Rep. Camp releases tax proposal

By: Dr. Mark Lutschaunig, director, Governmental Relations Division

Last month, House Ways and Means Committee Chairman David Camp (R-Mich.) released the latest draft of his tax proposal, “Tax Reform Act of 2014.”  The draft would reduce the number of tax brackets, eliminate some popular tax deductions, and cut tax rates.

According to Camp:

“It is no secret that Americans are struggling. Far too many families haven’t seen a pay raise in years. Many have lost hope and stopped looking for a job. And too many kids coming out of college are buried under a mountain of debt and have few prospects for a good-paying career. We’ve already lost a decade, and before we lose a generation, Washington needs to wake up to this reality and start offering concrete solutions and debating real policies that strengthen the economy and help hardworking taxpayers.  Tax reform is one way we can do that.”

Under Camp’s proposal, the top six tax rates under current law would be reduced to one bracket with a 25 percent tax rate, and the lowest two tax rates would be reduced to one bracket with a 10 percent tax rate.  For corporate taxpayers, the current four tax brackets would be reduced to one bracket with a 25 percent tax rate.

How Camp's Plan Would Simplify the Tax CodeSome popular deductions would be decreased or eliminated under the Camp proposal. For the individual taxpayer, the Mortgage-Interest Deduction and the Earned-Income Tax Credit would be decreased, while the Home Upgrade, Medical Expense and the State and Local Tax deductions would be eliminated. However, the Individual Standard Deduction and the Child Tax Credit would be increased under the proposal. The new standard deduction for individuals would be $11,000 and for couples would be $22,000, and the Child Tax Credit would increase to $1,500 per child. Both deductions would be adjusted for inflation going forward. Camp’s plan also repeals the Alternative Minimum Tax.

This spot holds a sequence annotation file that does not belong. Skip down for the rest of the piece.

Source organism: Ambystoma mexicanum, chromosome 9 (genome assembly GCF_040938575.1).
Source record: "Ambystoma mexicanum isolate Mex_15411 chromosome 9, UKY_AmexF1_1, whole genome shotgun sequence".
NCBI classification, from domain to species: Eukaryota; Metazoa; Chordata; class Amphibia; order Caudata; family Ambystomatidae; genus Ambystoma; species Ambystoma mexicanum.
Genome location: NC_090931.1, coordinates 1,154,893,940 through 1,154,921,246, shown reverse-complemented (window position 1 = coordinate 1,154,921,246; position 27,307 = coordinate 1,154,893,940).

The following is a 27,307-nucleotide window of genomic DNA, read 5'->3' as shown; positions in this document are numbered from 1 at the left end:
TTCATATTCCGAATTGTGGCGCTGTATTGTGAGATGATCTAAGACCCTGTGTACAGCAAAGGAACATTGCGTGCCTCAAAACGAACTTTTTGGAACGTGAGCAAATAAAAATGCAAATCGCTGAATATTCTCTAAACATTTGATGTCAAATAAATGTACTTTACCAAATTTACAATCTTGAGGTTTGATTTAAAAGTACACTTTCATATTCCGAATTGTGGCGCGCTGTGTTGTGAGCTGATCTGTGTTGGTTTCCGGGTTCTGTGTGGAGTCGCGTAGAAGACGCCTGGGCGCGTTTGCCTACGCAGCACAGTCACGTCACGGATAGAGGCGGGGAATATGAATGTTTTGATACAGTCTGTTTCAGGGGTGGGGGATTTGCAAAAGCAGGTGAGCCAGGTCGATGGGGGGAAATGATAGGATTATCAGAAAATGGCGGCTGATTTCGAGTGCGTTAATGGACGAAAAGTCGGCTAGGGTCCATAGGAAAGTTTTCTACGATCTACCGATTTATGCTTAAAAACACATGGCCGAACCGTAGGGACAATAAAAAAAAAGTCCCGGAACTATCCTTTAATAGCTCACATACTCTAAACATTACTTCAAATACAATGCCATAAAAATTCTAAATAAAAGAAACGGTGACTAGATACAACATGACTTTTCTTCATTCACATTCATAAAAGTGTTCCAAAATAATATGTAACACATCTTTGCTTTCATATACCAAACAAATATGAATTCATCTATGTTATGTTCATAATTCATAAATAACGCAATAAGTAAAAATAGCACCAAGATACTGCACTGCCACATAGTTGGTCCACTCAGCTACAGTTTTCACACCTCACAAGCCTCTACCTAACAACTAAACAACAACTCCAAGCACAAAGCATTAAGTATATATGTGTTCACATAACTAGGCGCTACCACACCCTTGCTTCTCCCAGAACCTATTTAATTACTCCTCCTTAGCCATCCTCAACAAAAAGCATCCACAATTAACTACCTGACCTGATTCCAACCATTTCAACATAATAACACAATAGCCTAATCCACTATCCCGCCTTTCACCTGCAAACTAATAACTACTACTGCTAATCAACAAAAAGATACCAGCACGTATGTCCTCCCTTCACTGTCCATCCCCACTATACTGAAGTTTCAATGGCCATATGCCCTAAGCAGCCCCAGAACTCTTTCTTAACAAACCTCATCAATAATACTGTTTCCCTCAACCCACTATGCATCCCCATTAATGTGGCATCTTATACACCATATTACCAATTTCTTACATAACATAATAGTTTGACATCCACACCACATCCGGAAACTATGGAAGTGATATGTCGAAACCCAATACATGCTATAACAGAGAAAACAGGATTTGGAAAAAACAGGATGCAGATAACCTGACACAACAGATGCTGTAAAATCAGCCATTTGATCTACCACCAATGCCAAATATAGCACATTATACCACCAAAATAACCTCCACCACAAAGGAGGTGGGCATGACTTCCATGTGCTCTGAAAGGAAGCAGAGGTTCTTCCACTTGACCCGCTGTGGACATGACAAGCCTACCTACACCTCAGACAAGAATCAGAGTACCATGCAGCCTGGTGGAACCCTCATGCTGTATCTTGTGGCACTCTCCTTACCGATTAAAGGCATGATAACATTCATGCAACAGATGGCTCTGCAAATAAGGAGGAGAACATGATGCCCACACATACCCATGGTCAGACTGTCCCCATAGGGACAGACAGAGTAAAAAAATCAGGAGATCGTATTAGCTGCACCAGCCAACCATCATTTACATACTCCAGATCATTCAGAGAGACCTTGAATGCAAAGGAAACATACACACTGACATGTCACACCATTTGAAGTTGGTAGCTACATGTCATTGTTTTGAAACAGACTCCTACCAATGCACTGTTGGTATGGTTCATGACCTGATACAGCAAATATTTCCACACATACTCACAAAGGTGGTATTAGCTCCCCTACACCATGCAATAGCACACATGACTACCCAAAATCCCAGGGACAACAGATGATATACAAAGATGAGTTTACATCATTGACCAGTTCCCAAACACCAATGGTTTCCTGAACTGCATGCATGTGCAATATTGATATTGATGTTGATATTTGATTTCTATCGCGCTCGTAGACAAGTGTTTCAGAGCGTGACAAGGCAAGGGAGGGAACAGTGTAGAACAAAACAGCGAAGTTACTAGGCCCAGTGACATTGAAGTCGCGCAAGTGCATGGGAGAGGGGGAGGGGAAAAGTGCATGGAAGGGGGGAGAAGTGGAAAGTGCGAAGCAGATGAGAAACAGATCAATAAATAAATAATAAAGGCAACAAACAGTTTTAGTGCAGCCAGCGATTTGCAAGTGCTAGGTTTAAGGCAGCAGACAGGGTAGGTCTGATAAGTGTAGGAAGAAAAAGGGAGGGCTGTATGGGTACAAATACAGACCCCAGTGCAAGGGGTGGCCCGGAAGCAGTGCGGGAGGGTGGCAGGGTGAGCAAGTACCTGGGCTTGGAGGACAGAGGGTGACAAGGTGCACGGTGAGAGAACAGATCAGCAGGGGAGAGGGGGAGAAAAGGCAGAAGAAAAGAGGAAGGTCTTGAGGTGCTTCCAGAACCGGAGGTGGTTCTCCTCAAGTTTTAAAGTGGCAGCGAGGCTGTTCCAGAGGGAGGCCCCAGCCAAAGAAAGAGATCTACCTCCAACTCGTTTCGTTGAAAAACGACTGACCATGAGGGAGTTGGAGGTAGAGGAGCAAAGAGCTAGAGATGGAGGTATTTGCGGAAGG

In its report on the Tax Reform Act of 2014, the independent, nonpartisan Joint Committee on Taxation (JCT) stated that the legislation “does not significantly change the share of taxes paid by or the average tax rate for each income cohort reported by the JCT.” An income cohort is a group of individuals with similar incomes. However, the JCT acknowledges that each income cohort is a heterogeneous group—so the impact on AVMA’s member veterinarians may be different depending on their circumstances.

Deductions Camp's Tax Proposal Would CutThe draft legislation is not expected to advance in this session of Congress, and is subject to debate across the political spectrum.

Next month, we will look at how the new proposal impacts students. Stay tuned.

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